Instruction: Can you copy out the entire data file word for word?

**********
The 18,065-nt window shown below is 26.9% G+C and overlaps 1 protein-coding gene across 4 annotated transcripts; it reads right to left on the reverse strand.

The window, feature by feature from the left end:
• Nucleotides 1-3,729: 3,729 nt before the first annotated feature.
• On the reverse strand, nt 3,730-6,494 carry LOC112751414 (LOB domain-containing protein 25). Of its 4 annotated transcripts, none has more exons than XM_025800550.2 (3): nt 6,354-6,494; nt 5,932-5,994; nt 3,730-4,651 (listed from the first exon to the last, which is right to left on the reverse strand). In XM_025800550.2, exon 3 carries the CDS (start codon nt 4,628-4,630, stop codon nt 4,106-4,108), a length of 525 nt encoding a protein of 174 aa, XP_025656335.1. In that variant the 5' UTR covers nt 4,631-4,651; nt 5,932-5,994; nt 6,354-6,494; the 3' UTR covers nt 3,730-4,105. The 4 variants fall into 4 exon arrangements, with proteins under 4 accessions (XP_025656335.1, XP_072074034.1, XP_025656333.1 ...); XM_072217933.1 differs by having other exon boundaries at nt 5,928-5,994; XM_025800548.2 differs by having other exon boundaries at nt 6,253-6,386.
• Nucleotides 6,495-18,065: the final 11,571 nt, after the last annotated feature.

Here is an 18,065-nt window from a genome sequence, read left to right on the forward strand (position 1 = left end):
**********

The 18,065-nt window shown below is 26.9% G+C and overlaps 1 protein-coding gene across 4 annotated transcripts; it reads right to left on the reverse strand.

The window, feature by feature from the left end:
• Nucleotides 1-3,729: 3,729 nt before the first annotated feature.
• On the reverse strand, nt 3,730-6,494 carry LOC112751414 (LOB domain-containing protein 25). Of its 4 annotated transcripts, none has more exons than XM_025800550.2 (3): nt 6,354-6,494; nt 5,932-5,994; nt 3,730-4,651 (listed from the first exon to the last, which is right to left on the reverse strand). In XM_025800550.2, exon 3 carries the CDS (start codon nt 4,628-4,630, stop codon nt 4,106-4,108), a length of 525 nt encoding a protein of 174 aa, XP_025656335.1. In that variant the 5' UTR covers nt 4,631-4,651; nt 5,932-5,994; nt 6,354-6,494; the 3' UTR covers nt 3,730-4,105. The 4 variants fall into 4 exon arrangements, with proteins under 4 accessions (XP_025656335.1, XP_072074034.1, XP_025656333.1 ...); XM_072217933.1 differs by having other exon boundaries at nt 5,928-5,994; XM_025800548.2 differs by having other exon boundaries at nt 6,253-6,386.
• Nucleotides 6,495-18,065: the final 11,571 nt, after the last annotated feature.

Here is an 18,065-nt window from a genome sequence, read left to right on the forward strand (position 1 = left end):